Hearing impairment under-reported by Aboriginal and Torres Strait Islander people
Under-reporting of hearing impairment is a substantial issue for the Aboriginal and Torres Strait Islander population, according to new analysis by the Australian Bureau of Statistics (ABS) and Western Sydney University.
Aboriginal and Torres Strait Islander people aged seven years and over across Australia participated in the voluntary hearing test as part of the 2018–19 National Aboriginal and Torres Strait Islander Health Survey.
The independent hearing test found more than four in 10 (43 per cent) people had a hearing impairment in at least one ear on the day of testing – noting hearing impairment on the day of the test may have been due to a temporary cause like ear congestion associated with a cold.
Analysis by the ABS, in partnership with Dr Scott Avery from Western Sydney University, found almost eight in 10 (79 per cent) people with a hearing impairment according to the test did not report having a long-term hearing impairment.
ABS Indigenous and Social Information Program Manager, Stephen Collett said: "The analysis shows 82 per cent of people with a mild impairment and 53 per cent of people with a moderate, severe or profound impairment on the day of testing may have an unreported long-term hearing impairment. This suggests substantial under-reporting of hearing impairment within the Aboriginal and Torres Strait Islander population and points to a need for further research.”
Dr Avery added: “Unreported hearing impairment has an impact upon other aspects of Aboriginal and Torres Strait Islander peoples’ lives. Our analysis shows Aboriginal and Torres Strait Islander adults with a moderate to profound hearing impairment experience greater inequality in educational, employment and health outcomes compared to those with no hearing impairment.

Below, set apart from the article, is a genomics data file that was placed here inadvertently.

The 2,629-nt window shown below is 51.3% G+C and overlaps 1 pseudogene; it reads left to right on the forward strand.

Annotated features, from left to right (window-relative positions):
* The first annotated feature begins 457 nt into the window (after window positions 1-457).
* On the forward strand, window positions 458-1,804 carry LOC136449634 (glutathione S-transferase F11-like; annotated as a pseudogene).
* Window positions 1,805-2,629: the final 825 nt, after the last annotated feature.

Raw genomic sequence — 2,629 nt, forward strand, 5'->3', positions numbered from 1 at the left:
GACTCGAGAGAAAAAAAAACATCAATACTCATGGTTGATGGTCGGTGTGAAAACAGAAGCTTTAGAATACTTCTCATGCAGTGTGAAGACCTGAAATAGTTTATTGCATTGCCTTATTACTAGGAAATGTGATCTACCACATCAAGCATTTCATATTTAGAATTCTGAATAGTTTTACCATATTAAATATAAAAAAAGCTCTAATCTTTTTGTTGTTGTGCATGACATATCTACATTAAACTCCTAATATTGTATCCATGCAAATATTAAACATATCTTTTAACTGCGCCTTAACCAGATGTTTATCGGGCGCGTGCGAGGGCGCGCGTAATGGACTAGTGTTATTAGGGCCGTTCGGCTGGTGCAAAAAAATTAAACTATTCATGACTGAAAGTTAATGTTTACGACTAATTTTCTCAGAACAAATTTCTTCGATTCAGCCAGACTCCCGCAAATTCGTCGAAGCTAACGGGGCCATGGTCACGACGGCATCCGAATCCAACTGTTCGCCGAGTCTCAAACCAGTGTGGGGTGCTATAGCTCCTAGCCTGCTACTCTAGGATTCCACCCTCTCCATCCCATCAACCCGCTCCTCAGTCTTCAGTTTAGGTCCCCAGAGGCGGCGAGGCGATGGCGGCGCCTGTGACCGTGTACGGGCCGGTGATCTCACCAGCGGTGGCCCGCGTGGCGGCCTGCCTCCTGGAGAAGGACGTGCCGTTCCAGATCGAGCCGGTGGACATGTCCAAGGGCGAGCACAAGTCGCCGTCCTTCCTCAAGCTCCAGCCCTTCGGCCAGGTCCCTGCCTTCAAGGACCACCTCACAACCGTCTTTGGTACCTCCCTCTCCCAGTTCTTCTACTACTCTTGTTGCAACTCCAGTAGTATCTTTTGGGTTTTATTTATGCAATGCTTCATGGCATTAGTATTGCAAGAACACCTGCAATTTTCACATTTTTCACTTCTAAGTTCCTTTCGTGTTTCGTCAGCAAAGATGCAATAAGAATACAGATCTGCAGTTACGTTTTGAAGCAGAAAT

"For example, 41 per cent of people with no hearing impairment had completed Year 12 or equivalent. This was more than double the percentage for people with a moderate, severe or profound hearing impairment (18 per cent). The proportion of people aged 18 to 64 years with no hearing impairment who were employed (57 per cent) was also higher than for people with a moderate, severe or profound impairment (37 per cent)."
Further information is available in the article Under-reporting of Hearing Impairment in the Aboriginal and Torres Strait Islander Population.
- Long-term hearing impairment refers to persons who reported they had a hearing impairment that has lasted, or is expected to last, more than six months.
- The survey collected data on a range of health conditions, risk factors and use of health services as well as data on language, cultural identification, education, labour force status, income and discrimination – for full details see Survey topics (appendix).
- When reporting ABS data, the Australian Bureau of Statistics (or ABS) must be attributed as the source.
- For media requests and interviews, contact the ABS Media team at firstname.lastname@example.org or Dr Scott Avery, Western Sydney University, on 0429 936 347 or email@example.com.
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